One of the more frustrating things about being a health professional is realizing that being physically healthy is not necessarily motivation enough. It isn’t enough for a lot of people, and the older I get, the easier it is not only to accept this but to begin to understand it. It’s tough to be healthy unless you’re happy; some would say that it is impossible. This is why we are often barking up the wrong tree when we advise people to eat more fruits and vegetables because the consumption of fresh produce has been associated with a reduced risk of cancer, heart disease, obesity, dementia, macular degeneration, etc. So don’t advise others to load up on leafy greens for these reasons. Instead, tell them to do it to be happier.
In a study conducted at the University of Warwick on 12,000+ people, participants’ happiness increased for each additional daily portion of fruit and vegetables up to eight portions per day. In fact, for people who ate almost no fruits or vegetables, to begin with, and who then increased to eight servings daily during the study, the increase in life satisfaction was equivalent to moving from unemployment to employment. The improvements in well-being occurred within 24 months. Why would this be? Well, previous research found that people with higher levels of a type of antioxidant (carotenoids) in their blood were more likely to be optimistic about the future. In case you’re considering loading up on carotenoids – they are found in pumpkin, winter squash, carrots, cantaloupe, sweet potato, spinach, collard greens, and kale. Here’s a recipe for a super-easy Kale and Sweet Potato Saute from the Real Food Dietitians.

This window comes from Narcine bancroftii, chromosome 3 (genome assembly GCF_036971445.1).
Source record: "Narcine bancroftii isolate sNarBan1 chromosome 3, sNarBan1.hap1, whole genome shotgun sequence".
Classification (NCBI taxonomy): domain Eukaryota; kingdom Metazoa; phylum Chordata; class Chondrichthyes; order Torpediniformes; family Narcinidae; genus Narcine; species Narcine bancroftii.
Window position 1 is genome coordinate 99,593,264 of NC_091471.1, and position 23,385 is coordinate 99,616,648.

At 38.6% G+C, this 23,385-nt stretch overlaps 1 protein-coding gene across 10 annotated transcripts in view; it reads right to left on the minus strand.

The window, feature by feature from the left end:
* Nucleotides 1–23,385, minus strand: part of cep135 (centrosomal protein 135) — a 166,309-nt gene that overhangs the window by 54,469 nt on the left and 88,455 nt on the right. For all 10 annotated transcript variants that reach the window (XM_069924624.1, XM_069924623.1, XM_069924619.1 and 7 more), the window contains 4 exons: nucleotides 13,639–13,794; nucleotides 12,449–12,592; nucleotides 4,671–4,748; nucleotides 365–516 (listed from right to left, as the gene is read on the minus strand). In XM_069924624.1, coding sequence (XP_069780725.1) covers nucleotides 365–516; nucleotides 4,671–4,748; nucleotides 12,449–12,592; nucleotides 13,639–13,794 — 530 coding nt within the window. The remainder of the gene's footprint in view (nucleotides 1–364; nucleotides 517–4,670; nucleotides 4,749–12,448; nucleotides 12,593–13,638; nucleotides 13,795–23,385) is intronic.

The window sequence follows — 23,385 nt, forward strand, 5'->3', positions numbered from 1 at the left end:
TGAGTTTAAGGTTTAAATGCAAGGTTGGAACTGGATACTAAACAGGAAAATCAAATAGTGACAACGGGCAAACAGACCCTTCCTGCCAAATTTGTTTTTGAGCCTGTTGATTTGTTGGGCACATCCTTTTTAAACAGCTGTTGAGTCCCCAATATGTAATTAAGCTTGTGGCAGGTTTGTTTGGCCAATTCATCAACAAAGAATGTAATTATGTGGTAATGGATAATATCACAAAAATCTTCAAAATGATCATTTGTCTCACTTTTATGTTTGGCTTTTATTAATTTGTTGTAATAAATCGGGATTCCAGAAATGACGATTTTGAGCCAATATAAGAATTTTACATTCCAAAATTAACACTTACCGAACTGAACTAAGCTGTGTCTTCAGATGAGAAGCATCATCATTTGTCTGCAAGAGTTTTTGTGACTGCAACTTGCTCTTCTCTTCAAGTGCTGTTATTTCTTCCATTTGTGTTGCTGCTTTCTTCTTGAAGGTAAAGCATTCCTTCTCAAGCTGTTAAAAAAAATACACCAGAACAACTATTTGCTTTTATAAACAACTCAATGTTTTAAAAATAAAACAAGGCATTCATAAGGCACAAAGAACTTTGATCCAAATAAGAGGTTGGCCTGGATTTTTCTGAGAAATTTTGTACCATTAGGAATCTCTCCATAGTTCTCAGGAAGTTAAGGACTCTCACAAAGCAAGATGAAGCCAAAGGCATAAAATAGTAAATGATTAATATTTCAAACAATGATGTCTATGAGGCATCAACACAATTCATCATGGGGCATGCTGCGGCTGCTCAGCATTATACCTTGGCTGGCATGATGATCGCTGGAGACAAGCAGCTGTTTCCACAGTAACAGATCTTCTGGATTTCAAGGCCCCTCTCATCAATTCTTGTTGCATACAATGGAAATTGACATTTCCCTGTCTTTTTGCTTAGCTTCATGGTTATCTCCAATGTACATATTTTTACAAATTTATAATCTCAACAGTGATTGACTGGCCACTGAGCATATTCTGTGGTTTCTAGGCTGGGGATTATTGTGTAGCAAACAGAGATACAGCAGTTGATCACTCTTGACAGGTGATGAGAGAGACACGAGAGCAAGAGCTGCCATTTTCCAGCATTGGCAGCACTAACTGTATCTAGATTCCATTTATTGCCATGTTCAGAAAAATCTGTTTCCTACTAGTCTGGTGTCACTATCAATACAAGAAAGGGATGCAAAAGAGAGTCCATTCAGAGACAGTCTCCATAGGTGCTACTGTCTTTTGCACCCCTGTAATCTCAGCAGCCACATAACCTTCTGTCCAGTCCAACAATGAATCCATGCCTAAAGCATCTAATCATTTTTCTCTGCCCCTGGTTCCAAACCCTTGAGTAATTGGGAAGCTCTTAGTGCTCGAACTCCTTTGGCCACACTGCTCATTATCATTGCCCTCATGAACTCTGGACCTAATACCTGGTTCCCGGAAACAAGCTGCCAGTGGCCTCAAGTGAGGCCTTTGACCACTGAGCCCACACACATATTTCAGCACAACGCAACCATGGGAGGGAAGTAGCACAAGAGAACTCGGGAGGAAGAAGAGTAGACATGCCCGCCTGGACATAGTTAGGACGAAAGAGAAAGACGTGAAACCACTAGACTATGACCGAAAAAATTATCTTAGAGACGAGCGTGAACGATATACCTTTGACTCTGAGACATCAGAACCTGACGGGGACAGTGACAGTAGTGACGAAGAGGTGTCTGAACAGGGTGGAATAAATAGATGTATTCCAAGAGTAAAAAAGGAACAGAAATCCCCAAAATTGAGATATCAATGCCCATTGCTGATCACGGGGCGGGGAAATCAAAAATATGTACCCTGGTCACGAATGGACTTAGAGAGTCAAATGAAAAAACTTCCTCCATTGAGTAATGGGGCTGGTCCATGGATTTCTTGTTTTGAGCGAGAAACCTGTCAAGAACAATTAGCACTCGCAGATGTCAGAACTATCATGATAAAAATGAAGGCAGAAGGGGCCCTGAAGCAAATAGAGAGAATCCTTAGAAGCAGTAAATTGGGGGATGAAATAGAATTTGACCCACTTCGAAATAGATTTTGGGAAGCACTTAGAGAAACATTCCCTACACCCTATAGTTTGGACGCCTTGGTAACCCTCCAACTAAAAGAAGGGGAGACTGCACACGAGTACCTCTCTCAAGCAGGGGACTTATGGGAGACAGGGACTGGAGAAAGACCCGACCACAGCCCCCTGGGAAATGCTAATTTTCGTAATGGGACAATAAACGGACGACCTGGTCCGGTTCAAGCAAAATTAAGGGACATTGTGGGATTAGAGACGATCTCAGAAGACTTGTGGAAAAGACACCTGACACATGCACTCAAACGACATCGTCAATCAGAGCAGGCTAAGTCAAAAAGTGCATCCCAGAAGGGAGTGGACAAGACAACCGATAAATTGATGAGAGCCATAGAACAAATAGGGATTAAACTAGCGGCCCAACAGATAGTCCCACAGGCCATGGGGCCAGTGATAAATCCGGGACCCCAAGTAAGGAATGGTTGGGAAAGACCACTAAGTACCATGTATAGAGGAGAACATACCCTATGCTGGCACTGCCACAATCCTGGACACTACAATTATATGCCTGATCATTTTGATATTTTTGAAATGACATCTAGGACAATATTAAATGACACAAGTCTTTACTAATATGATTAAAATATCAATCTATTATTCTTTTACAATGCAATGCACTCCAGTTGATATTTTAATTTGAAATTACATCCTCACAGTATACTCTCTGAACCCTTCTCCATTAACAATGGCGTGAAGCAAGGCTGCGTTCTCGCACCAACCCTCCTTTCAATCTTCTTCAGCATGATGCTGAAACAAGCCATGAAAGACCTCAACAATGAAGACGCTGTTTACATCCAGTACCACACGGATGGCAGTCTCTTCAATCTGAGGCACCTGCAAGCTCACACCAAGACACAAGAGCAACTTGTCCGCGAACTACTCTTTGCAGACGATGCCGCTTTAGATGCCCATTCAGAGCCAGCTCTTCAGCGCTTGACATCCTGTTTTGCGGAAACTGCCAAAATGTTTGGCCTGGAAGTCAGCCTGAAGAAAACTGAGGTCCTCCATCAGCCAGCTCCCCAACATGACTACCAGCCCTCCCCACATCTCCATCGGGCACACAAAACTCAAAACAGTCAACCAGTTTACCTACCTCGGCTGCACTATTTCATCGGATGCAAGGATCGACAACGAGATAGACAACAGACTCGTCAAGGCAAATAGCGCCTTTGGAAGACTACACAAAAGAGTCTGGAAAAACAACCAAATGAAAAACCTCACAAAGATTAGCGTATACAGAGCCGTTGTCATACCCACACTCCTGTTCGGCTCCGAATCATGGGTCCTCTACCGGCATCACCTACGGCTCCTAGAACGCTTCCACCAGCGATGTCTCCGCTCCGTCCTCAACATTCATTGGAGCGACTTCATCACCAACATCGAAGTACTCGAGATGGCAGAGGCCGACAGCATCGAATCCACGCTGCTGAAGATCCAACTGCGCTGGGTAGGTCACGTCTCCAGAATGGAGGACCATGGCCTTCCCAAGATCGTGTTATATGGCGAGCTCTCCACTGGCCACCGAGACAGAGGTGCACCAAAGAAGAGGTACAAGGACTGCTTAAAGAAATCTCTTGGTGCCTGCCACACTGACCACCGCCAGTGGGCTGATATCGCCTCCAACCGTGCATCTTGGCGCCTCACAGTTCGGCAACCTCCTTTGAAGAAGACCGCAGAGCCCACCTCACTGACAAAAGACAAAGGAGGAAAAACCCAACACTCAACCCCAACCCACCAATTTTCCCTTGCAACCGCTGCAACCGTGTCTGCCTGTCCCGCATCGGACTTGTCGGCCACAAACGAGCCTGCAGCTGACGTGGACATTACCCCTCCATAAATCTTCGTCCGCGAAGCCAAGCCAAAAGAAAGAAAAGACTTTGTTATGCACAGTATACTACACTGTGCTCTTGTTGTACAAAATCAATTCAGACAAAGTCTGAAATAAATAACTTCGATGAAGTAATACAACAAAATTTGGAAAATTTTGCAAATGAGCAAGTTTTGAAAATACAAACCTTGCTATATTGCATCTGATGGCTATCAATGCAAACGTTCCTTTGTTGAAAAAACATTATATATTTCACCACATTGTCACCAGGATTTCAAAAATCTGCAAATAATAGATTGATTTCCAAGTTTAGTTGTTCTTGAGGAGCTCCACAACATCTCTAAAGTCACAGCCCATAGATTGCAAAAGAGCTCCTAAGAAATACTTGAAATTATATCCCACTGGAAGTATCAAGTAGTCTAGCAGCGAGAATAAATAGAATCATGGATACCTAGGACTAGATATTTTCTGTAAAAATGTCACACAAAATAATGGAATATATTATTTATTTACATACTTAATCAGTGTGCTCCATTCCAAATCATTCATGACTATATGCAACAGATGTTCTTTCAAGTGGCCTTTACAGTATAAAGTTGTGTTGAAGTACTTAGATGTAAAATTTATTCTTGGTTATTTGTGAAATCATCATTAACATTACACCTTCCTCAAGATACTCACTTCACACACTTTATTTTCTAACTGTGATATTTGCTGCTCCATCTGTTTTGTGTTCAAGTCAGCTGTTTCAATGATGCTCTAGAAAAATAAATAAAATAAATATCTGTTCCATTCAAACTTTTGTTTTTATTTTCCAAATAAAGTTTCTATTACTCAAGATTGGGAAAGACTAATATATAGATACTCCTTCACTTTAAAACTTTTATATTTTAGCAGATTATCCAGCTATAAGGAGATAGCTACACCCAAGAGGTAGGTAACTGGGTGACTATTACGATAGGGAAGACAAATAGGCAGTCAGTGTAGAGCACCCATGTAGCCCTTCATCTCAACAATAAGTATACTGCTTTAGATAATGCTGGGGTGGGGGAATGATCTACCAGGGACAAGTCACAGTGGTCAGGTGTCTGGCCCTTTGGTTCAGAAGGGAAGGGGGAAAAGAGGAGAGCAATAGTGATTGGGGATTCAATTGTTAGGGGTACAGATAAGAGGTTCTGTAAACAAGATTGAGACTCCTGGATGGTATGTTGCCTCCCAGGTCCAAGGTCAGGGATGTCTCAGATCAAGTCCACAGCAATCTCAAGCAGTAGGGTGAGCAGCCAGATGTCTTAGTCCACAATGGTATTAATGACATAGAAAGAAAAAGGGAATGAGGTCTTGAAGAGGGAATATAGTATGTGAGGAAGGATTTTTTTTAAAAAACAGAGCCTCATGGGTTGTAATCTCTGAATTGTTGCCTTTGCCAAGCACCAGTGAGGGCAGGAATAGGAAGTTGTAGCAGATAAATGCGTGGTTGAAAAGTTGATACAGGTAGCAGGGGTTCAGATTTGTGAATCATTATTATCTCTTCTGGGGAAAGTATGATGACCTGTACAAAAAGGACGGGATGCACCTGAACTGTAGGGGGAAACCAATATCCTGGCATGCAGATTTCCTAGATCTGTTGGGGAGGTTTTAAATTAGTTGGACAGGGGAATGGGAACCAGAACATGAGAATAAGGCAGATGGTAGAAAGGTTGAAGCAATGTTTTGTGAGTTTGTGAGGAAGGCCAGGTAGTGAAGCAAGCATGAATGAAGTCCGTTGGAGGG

Telling a 25-year old that they will reap health benefits from their fruit and vegetable intake in, oh, about 40 years isn’t likely to hold their interest for very long. But tell them that they might be happier within two years? That might provide some motivation.
Is it possible that the research is skewed and those happier people, to begin with, tend to eat more fruits and vegetables? Yes, it’s possible. Could it be something other than fruits and vegetables, causing changes in satisfaction and happiness? Yes, it could be (for example) that people who eat more fruits and vegetables eat less refined starches, simple sugar, and additive-laden food. However, the simple fact is this: eating more fruits and vegetables certainly won’t lessen your level of happiness and might increase it. So why wouldn’t we promote this as yet another reason to reach for whole foods? Unless you’re too happy as it is…